> 

Catching exceptions is known to be a bit costly. Generally, in C family languages with exceptions (such as D), it is considered bad practice to use exceptions for regular control flow. The cost is therefore acceptable because it is not suffered on the normal, happy code path.

That the performance cost is so huge is likely not only the inherent overhead of exceptions, but probably also some extra cache misses or something like that.[needs analysis]

December 19, 2010
On 2010-12-19 08:17:07 -0500, spir <denis.spir@gmail.com> said:

> On Sun, 19 Dec 2010 07:46:09 -0500
> bearophile <bearophileHUGS@lycos.com> wrote:
> 
>> spir:
>> 
>>> try...catch version time: 387ms
>>> pointer version time: 388ms
>>> pointer version is about 40650 times faster
>> 
>> Those numbers look wrong :-)
> 
> I thought so. But in the real app a loop that lasted ~ 10s suddenly became
> instantaneous (human perception ;-)
> Try it. Sorry, but I'm not inventing the numbers.

What looks wrong is that the output seem to say that 388ms was 40650 times faster than 387ms. Obviously, by looking at the code one can understand that you adjusted the number of iteration to get the same time for both versions, and from that number of iteration you can claim the pointer version is about X times faster. But the output alone is misleading. Add the iteration count to the output and it'll be easier to read.

Exceptions are slow, that's a fact of life. The idea is that an exception should be exceptional, so the case to optimize for is the case where you don't have any exception: a try...catch that doesn't throw. Other ways to implement exceptions exists which are faster at throwing (setjmp for instance), but they're also slower at entering and exiting a try..catch block when no exception occur.


>>> What do you think?
>> 
>> Compared to Oracle Java VM the DMD exceptions are very slow. Performance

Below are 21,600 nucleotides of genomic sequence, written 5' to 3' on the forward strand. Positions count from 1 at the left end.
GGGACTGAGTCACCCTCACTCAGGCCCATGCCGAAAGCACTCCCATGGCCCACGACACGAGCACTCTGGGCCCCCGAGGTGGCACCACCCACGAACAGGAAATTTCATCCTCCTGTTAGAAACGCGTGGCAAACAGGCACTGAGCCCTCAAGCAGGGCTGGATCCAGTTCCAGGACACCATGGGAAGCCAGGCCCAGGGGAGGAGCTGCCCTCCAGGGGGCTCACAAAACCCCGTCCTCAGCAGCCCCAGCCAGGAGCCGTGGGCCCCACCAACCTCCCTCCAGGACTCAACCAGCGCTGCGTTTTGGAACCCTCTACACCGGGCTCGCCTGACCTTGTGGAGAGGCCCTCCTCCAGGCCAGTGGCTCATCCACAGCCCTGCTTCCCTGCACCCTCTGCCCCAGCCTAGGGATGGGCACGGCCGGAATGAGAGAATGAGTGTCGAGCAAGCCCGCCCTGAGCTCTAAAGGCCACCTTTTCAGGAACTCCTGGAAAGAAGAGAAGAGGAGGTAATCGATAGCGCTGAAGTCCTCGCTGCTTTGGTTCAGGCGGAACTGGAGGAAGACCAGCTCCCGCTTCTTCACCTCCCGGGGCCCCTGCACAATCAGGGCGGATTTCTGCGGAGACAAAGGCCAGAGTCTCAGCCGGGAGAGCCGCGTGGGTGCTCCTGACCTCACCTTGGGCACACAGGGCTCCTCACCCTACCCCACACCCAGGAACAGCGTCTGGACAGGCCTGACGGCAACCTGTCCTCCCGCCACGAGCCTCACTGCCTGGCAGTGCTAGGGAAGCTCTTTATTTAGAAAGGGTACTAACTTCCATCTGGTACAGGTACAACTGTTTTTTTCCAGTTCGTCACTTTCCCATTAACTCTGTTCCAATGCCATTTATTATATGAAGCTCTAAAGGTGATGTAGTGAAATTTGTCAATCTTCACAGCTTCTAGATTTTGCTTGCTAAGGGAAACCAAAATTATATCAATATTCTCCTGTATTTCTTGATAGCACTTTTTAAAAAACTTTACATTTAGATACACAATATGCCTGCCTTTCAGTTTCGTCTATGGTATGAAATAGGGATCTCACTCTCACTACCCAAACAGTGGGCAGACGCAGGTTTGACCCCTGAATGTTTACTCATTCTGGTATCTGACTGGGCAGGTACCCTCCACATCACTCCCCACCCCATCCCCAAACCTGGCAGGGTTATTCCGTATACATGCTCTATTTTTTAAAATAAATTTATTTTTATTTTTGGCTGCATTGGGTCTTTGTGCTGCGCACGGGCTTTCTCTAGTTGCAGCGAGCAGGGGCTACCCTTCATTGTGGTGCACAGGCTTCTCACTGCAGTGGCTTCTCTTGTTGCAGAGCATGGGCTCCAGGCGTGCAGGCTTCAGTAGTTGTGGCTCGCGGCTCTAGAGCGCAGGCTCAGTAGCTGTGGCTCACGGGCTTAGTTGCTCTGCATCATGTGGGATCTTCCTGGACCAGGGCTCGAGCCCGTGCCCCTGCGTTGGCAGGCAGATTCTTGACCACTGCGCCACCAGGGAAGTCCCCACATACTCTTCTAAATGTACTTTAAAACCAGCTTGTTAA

>> tuning of DMD is left for later, when the main features are all present.
> 
> And what if the numbers are correct? Exception handling is explicitely reco
> mmanded in some docs --as opposed to C-like "manual" hacks.

Exceptions are recommended to avoid cluttering your normal code flow with error handling code. Clearly, in the code above exceptions are part of the normal code flow. That's not what exception are made for.

That said, I'd encourage you to profile this test case to see where the time is being spent. You might find one or two places that can be improved in the part of the runtime dedicated to exceptions.


-- 
Michel Fortin
michel.fortin@michelf.com
http://michelf.com/

December 20, 2010
On Sun, 19 Dec 2010 07:33:29 -0500, spir <denis.spir@gmail.com> wrote:

> Hello,
>
>
> I had not initially noticed that the 'in' operator (for AAs) returns a pointer to the looked up element. So that, to avoid double lookup in cases where lookups may fail, I naively used try...catch. In cases of very numerous lookups, my code suddenly became blitz fast. So that I wondered about exception handling efficiency. Below a test case (on my computer, both loops run in about the same average time):
>
> void main () {
>     byte[uint] table = [3:1, 33:1, 333:1];
>     byte b;
>     byte* p;
>     Time t0;
>     uint N1 = 246, N2 = 9999999;
>    // try...catch
>     t0 = time();
>     foreach (n ; 0..N1) {
>         try b = table[n];
>         catch (RangeError e) {}
>     }
>     writefln("try...catch version time: %sms", time() - t0);
>    // pointer
>     t0 = time();
>     foreach (n ; 0..N2) {
>         p = (n in table);
>         if (p) b = table[n];
>     }
>     writefln("pointer version time: %sms", time() - t0);
>    writefln("pointer version is about %s times faster",N2/N1);
> }
> ==>
> try...catch version time: 387ms
> pointer version time: 388ms